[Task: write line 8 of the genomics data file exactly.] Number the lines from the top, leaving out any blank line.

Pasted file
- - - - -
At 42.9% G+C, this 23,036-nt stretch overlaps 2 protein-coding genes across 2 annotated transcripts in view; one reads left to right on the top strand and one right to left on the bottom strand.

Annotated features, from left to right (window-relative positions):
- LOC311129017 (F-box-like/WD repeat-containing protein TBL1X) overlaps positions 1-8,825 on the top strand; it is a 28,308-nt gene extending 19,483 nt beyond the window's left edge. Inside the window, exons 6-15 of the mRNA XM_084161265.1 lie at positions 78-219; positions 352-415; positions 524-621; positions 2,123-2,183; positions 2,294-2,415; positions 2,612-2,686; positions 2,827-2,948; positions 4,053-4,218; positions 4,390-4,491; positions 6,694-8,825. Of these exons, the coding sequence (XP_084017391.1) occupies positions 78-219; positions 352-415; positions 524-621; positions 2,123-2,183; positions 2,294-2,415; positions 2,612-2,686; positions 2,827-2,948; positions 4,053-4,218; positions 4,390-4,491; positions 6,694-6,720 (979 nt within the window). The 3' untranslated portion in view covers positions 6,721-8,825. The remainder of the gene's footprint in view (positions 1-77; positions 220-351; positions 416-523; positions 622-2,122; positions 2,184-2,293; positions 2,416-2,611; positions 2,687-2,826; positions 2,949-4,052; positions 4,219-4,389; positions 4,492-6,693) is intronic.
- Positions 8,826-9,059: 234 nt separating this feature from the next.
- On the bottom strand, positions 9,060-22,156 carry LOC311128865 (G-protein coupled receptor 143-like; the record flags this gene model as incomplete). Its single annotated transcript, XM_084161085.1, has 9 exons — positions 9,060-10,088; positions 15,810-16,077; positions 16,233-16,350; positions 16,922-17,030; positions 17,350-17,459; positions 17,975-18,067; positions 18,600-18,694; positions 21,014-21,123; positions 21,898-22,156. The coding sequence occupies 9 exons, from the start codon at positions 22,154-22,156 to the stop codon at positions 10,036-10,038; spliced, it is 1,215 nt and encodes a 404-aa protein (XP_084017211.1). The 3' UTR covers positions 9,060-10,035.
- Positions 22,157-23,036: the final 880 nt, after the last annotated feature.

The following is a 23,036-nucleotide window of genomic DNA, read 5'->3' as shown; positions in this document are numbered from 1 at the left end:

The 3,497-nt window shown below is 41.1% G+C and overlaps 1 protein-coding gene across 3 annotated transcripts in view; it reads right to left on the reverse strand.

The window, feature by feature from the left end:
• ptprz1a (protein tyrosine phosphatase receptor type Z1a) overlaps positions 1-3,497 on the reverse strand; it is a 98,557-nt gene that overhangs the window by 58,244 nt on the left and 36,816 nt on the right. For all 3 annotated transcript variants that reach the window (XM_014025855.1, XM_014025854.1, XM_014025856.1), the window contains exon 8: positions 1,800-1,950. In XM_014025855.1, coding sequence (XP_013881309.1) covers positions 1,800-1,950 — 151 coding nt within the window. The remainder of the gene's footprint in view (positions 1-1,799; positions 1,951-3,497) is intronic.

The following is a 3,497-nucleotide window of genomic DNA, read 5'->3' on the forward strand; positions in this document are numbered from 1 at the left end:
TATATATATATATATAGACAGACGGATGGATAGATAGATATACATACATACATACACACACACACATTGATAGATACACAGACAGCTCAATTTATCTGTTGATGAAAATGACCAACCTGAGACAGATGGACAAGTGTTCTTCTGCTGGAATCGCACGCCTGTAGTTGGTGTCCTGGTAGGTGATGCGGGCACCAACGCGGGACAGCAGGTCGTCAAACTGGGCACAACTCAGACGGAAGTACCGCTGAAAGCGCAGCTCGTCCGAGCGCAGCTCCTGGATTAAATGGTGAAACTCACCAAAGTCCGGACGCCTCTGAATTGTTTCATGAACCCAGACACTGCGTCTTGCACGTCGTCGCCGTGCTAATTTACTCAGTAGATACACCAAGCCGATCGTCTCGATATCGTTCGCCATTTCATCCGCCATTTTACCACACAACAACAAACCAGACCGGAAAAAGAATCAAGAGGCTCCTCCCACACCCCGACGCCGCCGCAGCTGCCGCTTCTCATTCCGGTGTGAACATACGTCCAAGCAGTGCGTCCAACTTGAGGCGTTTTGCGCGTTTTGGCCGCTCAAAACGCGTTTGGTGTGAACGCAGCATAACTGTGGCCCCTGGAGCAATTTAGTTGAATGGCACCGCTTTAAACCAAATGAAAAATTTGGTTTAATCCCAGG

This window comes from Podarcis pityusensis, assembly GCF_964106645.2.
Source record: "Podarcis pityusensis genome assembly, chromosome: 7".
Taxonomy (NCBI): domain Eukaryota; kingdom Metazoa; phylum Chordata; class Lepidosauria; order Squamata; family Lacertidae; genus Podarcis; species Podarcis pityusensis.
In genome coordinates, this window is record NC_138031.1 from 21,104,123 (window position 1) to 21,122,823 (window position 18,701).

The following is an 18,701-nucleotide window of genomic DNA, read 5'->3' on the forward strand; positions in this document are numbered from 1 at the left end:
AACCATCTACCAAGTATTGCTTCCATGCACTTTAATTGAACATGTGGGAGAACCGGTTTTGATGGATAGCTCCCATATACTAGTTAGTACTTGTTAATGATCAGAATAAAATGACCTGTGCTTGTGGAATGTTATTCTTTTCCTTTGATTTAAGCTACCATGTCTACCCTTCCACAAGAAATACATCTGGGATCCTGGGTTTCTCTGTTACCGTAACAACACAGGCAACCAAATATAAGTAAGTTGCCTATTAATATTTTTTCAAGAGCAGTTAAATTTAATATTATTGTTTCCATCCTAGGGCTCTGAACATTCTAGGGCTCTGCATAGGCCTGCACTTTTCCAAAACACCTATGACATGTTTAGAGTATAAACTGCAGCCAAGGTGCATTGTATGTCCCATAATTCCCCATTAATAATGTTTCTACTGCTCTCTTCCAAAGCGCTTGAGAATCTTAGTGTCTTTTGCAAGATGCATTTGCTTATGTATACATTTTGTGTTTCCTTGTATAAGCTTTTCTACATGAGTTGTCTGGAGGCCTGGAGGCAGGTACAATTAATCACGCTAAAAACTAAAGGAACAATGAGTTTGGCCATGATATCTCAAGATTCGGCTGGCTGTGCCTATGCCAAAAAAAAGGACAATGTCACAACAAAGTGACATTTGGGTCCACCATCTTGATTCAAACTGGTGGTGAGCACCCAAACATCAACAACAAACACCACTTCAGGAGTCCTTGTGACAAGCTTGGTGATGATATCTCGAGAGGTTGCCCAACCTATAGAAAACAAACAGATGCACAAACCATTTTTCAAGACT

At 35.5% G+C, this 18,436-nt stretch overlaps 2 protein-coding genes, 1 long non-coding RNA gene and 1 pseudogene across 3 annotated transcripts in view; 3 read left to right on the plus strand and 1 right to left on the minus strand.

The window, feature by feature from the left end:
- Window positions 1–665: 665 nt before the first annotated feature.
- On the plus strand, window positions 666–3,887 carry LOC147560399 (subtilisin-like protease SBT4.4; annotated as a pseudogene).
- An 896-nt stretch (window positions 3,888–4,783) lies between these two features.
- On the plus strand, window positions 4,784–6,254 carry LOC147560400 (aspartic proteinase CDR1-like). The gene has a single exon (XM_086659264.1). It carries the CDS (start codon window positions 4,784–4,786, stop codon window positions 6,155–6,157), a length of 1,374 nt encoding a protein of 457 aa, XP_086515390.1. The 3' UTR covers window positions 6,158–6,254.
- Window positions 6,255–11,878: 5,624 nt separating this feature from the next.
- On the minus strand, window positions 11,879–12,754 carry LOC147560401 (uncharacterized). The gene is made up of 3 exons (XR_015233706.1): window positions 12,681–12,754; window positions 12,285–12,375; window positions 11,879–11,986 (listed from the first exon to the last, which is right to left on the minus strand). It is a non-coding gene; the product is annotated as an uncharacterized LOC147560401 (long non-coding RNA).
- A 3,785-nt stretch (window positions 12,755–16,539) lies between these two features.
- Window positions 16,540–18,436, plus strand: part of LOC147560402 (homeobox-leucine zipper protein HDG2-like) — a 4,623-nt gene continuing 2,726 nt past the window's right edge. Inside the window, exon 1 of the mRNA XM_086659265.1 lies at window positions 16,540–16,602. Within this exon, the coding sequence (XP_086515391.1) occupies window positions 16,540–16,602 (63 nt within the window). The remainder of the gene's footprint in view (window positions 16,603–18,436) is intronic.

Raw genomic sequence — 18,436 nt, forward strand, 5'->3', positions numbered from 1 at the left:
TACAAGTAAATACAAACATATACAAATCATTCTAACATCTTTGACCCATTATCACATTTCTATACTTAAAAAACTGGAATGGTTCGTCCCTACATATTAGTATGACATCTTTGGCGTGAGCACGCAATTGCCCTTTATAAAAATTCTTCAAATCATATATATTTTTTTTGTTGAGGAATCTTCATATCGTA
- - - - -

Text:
The 3,497-nt window shown below is 41.1% G+C and overlaps 1 protein-coding gene across 3 annotated transcripts in view; it reads right to left on the reverse strand.